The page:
With International Women’s Day falling on Sunday 8th March, businesses have used this past week to post the obligatory group photos of female staff and promotional videos advocating for women in the workplace. The fintech industry has been no exception, with companies proudly boasting their percentage of female staff and highlighting women in senior leadership roles. While these efforts might foster female empowerment in the office for the days leading up to International Women’s Day, there is significant work to be done across the fintech sphere in addressing the gender gap and its effect on the future of the industry.
Why are fintech businesses so lacking in female representation, specifically executive-level roles? And how can gender diversification encourage a shift in the thinking that underpins the industry as a whole?
One observation finds that the majority of products within the fintech sector have been created by men, and the corresponding businesses that support these products are made up of predominantly male leadership. If products that are developed by and for men become increasingly industry-prevalent, then the emergence of any female-centric products or services will seemingly cause an upset in the ecosystem. Further to this, products that are put forth with a female-oriented view in mind are more likely to lack endorsement or investment from leadership teams largely comprised of men.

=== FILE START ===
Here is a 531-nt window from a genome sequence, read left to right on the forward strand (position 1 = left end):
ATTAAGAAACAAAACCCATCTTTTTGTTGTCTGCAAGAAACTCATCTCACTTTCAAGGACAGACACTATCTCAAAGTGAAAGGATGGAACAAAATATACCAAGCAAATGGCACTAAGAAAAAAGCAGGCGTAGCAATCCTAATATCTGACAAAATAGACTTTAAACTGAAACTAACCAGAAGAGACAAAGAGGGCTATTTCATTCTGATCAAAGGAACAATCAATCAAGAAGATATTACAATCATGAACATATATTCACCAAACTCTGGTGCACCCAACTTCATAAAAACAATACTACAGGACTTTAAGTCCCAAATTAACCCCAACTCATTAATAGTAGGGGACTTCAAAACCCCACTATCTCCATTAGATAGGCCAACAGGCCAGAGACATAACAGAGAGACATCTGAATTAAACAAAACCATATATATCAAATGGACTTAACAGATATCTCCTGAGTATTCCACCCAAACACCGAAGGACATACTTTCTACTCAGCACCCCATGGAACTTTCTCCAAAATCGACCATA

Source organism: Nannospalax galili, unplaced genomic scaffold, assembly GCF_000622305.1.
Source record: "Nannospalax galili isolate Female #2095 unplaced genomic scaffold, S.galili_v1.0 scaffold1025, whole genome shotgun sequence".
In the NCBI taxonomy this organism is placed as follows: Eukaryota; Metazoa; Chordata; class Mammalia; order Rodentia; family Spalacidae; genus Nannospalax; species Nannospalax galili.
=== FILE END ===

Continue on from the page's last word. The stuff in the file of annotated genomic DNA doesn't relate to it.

A 2019 study brought about the shocking revelation that less than 30% of the UK’s fintech workforce was female. Out of this 30%, a mere 17% of these roles are executive-level positions held by women. Male leaders of fintech organisations have cited a disproportionate number of applications between male and female prospective candidates as the determining factor for this outcome. The conversation should not simply stop here, but should extend farther back to consider why less women feel encouraged to put forth applications for these positions. Diversity in leadership will only promote diversity in ideas; more gender-inclusive executive teams will only yield endorsement for innovation in a market that has long been under-leveraged. Concentrated efforts on bolstering women’s representation in senior-level positions will also shed light on the gender gap of unmet needs in the financial services industry, which can lead to product development that addresses female-centric concerns.
In an industry that has historically been shaped and maintained by men, Aryza are proud to employ a number of women in business-critical roles. Representation in our workforce spans across all departments with female members of staff holding senior-level positions in our development, customer success, project management, and sales & marketing teams. As our business continues to see significant growth throughout 2020, we remain committed to cultivating an environment that both allows our female members of staff to exercise initiative, and encourages new female talent to contribute to our team’s success.